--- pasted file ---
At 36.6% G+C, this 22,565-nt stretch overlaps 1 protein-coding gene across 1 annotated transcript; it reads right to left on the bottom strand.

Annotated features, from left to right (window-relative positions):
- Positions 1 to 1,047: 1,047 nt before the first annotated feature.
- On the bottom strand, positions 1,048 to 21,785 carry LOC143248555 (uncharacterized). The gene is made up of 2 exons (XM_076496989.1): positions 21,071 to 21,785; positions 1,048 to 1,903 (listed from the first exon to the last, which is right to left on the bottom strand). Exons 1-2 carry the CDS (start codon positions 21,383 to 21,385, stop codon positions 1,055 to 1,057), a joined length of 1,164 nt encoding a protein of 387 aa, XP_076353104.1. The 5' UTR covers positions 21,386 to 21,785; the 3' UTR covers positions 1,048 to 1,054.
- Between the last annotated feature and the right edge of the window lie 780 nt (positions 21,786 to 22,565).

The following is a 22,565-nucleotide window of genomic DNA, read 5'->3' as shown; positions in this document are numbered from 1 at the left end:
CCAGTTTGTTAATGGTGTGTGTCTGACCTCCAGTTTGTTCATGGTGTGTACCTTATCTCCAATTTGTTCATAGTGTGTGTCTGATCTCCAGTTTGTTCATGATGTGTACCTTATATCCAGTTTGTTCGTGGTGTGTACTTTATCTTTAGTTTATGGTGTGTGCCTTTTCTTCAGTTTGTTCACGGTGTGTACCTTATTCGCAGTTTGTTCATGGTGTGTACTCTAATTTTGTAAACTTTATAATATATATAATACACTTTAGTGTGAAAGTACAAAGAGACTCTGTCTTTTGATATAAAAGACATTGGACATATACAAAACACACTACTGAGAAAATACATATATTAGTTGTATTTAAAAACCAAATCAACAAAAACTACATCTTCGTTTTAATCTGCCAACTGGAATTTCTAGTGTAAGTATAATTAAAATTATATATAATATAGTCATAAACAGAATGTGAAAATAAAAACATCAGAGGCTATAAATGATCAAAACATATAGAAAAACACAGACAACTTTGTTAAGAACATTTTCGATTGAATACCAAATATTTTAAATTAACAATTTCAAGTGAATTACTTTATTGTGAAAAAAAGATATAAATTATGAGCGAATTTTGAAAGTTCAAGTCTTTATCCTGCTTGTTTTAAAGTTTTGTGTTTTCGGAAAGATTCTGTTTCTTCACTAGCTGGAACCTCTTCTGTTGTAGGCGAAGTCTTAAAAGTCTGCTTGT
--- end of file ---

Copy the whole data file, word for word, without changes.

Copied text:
At 36.6% G+C, this 22,565-nt stretch overlaps 1 protein-coding gene across 1 annotated transcript; it reads right to left on the bottom strand.

Annotated features, from left to right (window-relative positions):
- Positions 1 to 1,047: 1,047 nt before the first annotated feature.
- On the bottom strand, positions 1,048 to 21,785 carry LOC143248555 (uncharacterized). The gene is made up of 2 exons (XM_076496989.1): positions 21,071 to 21,785; positions 1,048 to 1,903 (listed from the first exon to the last, which is right to left on the bottom strand). Exons 1-2 carry the CDS (start codon positions 21,383 to 21,385, stop codon positions 1,055 to 1,057), a joined length of 1,164 nt encoding a protein of 387 aa, XP_076353104.1. The 5' UTR covers positions 21,386 to 21,785; the 3' UTR covers positions 1,048 to 1,054.
- Between the last annotated feature and the right edge of the window lie 780 nt (positions 21,786 to 22,565).

The following is a 22,565-nucleotide window of genomic DNA, read 5'->3' as shown; positions in this document are numbered from 1 at the left end:
CCAGTTTGTTAATGGTGTGTGTCTGACCTCCAGTTTGTTCATGGTGTGTACCTTATCTCCAATTTGTTCATAGTGTGTGTCTGATCTCCAGTTTGTTCATGATGTGTACCTTATATCCAGTTTGTTCGTGGTGTGTACTTTATCTTTAGTTTATGGTGTGTGCCTTTTCTTCAGTTTGTTCACGGTGTGTACCTTATTCGCAGTTTGTTCATGGTGTGTACTCTAATTTTGTAAACTTTATAATATATATAATACACTTTAGTGTGAAAGTACAAAGAGACTCTGTCTTTTGATATAAAAGACATTGGACATATACAAAACACACTACTGAGAAAATACATATATTAGTTGTATTTAAAAACCAAATCAACAAAAACTACATCTTCGTTTTAATCTGCCAACTGGAATTTCTAGTGTAAGTATAATTAAAATTATATATAATATAGTCATAAACAGAATGTGAAAATAAAAACATCAGAGGCTATAAATGATCAAAACATATAGAAAAACACAGACAACTTTGTTAAGAACATTTTCGATTGAATACCAAATATTTTAAATTAACAATTTCAAGTGAATTACTTTATTGTGAAAAAAAGATATAAATTATGAGCGAATTTTGAAAGTTCAAGTCTTTATCCTGCTTGTTTTAAAGTTTTGTGTTTTCGGAAAGATTCTGTTTCTTCACTAGCTGGAACCTCTTCTGTTGTAGGCGAAGTCTTAAAAGTCTGCTTGT